“They were like mismatched brothers,” said CR Stecyk III, who collaborated with Mr. Brewer on the book “Bunker Spreckels: Surfing’s Divine Prince of Decadence” (2007). “They were going around the world, living a life that you couldn’t live. Art was an emerging documentarian at the time, and here is Bunker, whose great-grandfather had played poker with the King of Hawaii. (His great-grandfather Claus Spreckels was a sugar baron who bankrolled King David Kalakaua.)
Mr Brewer told California newspaper The Dana Point Times in 2016: “All he wanted me to do was come and take pictures. I wasn’t paid, I was just going to take pictures. There really wasn’t anything specific about it, it was a fun little show.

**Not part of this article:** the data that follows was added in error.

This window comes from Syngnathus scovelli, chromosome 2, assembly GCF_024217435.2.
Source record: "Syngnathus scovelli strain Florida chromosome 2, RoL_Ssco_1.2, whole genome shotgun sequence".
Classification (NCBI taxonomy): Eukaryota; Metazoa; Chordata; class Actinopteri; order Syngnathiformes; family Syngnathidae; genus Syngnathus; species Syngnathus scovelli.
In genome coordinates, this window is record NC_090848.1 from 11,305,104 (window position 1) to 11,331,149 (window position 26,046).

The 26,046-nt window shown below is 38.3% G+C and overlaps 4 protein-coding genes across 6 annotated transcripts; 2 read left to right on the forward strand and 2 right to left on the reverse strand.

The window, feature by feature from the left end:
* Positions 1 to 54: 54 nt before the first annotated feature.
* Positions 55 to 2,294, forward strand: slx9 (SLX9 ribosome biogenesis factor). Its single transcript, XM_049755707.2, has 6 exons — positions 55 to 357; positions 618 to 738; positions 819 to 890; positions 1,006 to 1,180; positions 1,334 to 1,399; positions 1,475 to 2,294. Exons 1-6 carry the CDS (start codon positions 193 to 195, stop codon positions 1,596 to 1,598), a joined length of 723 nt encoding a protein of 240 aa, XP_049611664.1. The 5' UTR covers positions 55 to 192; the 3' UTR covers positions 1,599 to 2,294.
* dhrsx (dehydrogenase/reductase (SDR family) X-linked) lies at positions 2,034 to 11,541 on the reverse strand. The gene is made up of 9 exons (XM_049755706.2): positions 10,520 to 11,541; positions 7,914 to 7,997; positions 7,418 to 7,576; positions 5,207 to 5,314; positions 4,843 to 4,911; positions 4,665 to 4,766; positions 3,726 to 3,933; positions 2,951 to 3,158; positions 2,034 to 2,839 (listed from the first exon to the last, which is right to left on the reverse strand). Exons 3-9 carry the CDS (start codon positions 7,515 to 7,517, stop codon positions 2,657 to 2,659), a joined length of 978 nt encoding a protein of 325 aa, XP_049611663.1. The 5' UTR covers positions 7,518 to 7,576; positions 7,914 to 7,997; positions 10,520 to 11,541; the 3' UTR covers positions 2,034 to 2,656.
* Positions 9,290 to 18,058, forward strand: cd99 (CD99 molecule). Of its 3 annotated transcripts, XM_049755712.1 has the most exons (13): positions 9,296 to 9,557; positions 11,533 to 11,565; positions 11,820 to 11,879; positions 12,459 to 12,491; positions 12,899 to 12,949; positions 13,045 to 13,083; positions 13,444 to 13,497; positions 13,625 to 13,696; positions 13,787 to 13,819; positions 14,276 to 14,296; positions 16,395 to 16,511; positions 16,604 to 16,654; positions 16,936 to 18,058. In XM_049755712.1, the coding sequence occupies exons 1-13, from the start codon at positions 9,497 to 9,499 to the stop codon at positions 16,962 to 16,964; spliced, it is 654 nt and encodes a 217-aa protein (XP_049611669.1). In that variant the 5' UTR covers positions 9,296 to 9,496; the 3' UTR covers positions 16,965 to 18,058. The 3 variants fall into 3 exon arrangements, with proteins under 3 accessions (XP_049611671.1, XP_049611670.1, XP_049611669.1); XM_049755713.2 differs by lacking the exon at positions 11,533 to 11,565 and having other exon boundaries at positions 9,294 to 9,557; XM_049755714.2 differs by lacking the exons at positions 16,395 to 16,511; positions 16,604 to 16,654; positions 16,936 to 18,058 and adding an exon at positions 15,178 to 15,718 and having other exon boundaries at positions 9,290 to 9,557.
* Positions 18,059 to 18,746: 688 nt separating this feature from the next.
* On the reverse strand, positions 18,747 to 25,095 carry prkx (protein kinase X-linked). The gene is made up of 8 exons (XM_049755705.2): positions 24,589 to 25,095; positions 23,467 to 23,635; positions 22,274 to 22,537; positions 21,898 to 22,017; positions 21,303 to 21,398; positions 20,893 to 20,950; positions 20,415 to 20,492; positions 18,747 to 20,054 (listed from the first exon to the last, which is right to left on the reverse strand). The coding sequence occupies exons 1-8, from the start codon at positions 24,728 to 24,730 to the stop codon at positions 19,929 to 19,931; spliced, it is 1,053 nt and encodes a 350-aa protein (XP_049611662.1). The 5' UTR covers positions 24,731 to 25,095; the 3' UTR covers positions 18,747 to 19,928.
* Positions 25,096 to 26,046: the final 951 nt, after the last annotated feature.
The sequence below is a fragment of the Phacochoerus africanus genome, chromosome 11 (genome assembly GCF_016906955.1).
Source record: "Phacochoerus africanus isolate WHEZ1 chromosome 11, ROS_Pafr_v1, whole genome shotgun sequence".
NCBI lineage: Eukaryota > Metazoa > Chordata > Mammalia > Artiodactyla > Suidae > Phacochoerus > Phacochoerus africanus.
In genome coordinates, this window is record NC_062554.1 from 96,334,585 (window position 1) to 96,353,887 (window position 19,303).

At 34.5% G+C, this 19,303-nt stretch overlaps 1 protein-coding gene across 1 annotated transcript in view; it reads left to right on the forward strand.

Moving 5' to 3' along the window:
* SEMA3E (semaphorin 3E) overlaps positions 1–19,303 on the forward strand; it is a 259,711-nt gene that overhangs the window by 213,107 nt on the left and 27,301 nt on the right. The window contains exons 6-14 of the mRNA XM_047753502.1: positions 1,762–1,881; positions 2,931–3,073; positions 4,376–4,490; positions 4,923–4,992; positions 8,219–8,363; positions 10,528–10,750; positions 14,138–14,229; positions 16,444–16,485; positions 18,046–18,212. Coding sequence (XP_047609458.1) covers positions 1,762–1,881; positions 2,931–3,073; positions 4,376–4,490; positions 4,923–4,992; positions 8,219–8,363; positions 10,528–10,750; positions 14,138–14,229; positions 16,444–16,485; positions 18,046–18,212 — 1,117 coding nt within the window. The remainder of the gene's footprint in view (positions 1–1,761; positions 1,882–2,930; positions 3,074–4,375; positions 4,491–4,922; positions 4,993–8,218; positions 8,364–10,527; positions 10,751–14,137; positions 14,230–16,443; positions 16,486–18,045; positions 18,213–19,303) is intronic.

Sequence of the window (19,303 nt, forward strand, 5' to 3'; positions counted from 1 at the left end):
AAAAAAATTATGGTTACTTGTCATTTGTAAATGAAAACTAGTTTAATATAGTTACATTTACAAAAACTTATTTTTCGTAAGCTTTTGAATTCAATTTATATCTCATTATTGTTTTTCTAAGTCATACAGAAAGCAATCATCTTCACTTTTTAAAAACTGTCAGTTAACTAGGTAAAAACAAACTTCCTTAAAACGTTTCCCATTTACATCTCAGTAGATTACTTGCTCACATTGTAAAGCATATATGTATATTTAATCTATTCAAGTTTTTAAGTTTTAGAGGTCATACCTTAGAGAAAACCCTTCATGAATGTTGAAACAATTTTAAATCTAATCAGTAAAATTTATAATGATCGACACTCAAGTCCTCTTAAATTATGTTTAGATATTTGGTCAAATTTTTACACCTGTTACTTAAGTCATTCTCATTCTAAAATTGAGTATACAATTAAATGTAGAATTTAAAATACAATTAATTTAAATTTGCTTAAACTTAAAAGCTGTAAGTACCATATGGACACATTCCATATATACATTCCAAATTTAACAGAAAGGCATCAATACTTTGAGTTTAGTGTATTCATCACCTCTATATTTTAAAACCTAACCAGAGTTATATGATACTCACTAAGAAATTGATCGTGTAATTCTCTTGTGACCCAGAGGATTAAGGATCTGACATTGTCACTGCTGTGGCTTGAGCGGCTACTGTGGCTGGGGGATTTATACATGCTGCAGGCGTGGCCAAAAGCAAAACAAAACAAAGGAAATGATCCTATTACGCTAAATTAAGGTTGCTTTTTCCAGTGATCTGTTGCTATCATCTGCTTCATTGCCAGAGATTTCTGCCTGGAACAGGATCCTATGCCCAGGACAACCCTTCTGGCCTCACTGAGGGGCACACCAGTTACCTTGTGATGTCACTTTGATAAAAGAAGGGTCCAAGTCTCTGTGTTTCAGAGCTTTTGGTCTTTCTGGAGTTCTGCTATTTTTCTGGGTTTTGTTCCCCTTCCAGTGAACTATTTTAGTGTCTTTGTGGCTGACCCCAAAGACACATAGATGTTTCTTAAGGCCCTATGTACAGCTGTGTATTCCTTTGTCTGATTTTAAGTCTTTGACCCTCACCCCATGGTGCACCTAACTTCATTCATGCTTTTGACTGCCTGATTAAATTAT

Arthur Jennings Brewer was born on February 14, 1951, in Orange, California, and grew up near Laguna Beach. His father, Daniel, did masonry work; his mother, Florence (Wellman) Brewer, was an accountant and seamstress.
Art started surfing at age 12 and started taking pictures a few years later when a friend with a new Pentax camera came surfing with him.
“He asked to borrow my board and I said, ‘Sure,’ and he said, ‘You’re looking at my camera; if you want to use it, you’re more than welcome to,” he recalled on the “Temple of Surf” podcast in 2021. “I shot a movie, picked up the movie two days later from Kodak, and I knew what I wanted to do.
He saved up money to buy his own camera and soon began sending pictures to Surfer magazine. He quickly became a professional photographer, earning $500 a month, and in the 1970s became the magazine’s photo editor. In all, he says, 36 of his photographs appeared on the cover of Surfer.